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Twenty-ninth Sunday in Ordinary Time — Oct. 16, 2022

Bishop’s Reflections

October 16, 2022

Every Sunday, Bishop Edward Malesic writes a Scripture reflection for the faithful. Follow the bishop on Facebook, Twitter and Instagram.

Click HERE for the readings.

Twenty-ninth Sunday in Ordinary Time — Oct. 16, 2022

Saint Paul today reminds us that “All Scripture is inspired by God and is useful for teaching, for refutation, for correction, and for training in righteousness.” It is with this in mind that we turn to our readings for today.

The Old Testament passage from the Book of Exodus tells the story of Moses who oversaw a battle that was being waged against Israel by their enemy Amalek. Moses is watching over the battle from a high place and he takes the posture of prayer, holding his hands up. As long as he has his hands up, the battle goes well for Israel, but the battle is long and Moses gets tired. When his hands drop, that is, when he gets weary in prayer, the battle goes against him. So, to make this intercessory prayer easier for Moses, the Israelites put a rock in place for him to sit on. Even better, Aaron and Hur stand on either side of Moses and help to hold his hands up. This goes on all day. Eventually Amalek and his troops are defeated.

What is the wisdom here? What are the Scriptures teaching us?

It is a reminder that we sometimes get tired and need help from others. Sometimes we need people to pray with us and for us. In fact, we often need others to intercede for us. Isn’t this the help we get from the community of the Church? And sometimes we need to support someone else in prayer. Isn’t this the help we give within the community of the Church? We can’t face the major battles of life alone. We depend on one another. I am always uplifted when I go out and someone comes up to me and says, “Bishop I pray for you every day.” What a relief!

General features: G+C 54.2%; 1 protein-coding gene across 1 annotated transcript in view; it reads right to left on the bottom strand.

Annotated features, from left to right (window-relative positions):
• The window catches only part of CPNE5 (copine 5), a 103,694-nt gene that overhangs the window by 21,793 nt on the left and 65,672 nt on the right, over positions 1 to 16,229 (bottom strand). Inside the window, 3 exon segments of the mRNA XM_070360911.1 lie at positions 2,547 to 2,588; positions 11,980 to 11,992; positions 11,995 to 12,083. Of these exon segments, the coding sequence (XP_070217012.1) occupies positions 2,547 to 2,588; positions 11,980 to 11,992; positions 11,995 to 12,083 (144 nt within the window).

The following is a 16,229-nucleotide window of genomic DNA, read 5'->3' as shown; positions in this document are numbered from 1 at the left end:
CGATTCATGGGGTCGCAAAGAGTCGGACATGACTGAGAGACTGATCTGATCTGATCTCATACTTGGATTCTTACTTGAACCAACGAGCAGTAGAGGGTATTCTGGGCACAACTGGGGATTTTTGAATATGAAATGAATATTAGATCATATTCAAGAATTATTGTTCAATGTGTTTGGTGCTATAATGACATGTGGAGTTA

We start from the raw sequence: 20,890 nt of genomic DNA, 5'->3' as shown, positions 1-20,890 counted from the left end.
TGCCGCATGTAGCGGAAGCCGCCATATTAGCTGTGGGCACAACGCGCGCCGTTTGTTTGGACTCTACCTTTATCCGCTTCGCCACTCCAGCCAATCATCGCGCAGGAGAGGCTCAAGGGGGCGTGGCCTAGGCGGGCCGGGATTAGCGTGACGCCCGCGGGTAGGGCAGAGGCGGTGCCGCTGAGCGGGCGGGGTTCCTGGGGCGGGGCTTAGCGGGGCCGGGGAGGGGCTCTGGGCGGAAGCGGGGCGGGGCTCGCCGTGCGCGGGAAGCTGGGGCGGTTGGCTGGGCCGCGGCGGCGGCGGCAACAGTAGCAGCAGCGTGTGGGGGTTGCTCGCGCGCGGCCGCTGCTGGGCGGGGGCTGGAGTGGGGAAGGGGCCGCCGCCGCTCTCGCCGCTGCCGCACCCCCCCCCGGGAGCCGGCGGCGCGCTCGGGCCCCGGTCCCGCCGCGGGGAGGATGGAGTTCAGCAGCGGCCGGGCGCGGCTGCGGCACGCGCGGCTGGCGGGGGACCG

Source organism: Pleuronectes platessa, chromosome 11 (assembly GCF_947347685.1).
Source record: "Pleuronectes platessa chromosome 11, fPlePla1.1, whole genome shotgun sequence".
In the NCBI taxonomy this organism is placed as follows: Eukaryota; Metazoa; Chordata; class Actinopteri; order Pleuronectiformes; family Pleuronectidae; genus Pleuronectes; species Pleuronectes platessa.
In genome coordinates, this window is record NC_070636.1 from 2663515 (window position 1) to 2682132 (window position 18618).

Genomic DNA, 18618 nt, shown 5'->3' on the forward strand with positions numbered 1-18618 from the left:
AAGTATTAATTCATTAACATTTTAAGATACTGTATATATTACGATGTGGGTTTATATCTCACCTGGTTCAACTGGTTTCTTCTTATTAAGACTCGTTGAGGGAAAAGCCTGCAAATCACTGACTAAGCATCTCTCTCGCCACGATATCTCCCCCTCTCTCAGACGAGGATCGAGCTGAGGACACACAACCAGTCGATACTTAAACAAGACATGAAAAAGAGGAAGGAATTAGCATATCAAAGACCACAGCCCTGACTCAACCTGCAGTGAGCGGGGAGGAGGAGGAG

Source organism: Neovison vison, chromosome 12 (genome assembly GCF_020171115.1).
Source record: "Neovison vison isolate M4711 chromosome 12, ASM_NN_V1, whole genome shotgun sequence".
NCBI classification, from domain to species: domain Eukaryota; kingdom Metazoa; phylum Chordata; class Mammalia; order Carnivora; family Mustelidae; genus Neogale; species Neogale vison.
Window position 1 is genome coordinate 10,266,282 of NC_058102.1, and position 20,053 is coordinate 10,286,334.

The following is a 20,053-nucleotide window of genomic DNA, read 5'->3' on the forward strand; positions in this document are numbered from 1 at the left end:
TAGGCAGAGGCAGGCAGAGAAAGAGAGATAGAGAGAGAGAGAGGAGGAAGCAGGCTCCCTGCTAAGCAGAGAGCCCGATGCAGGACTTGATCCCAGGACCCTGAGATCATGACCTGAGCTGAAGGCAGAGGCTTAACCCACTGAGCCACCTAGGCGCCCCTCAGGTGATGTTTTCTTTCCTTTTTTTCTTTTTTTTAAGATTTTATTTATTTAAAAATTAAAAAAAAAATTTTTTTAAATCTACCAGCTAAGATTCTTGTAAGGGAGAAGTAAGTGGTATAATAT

And in the Gospel today Jesus reminds us that prayer is effective. He tells a parable of a widow who is facing an adversary. She comes to a judge for help and the judge is reluctant to give it. Yet, because the woman did not stop asking the judge for a just judgement against her opponent, he eventually gave it. Once again, Jesus has urged us to be persistent in prayer. Prayer is powerful. If an unjust judge hears and answers the plea of a woman because of her persistence, how much more will God, who is love itself, answer our prayers? God always gives us what we need, not always what we want, but what he does give to us is always good.

Please know of my prayers for all of you — and know that I am supported by your prayers for me. Let’s not stop asking for God to be good to us all.

Have a blessed week everyone.

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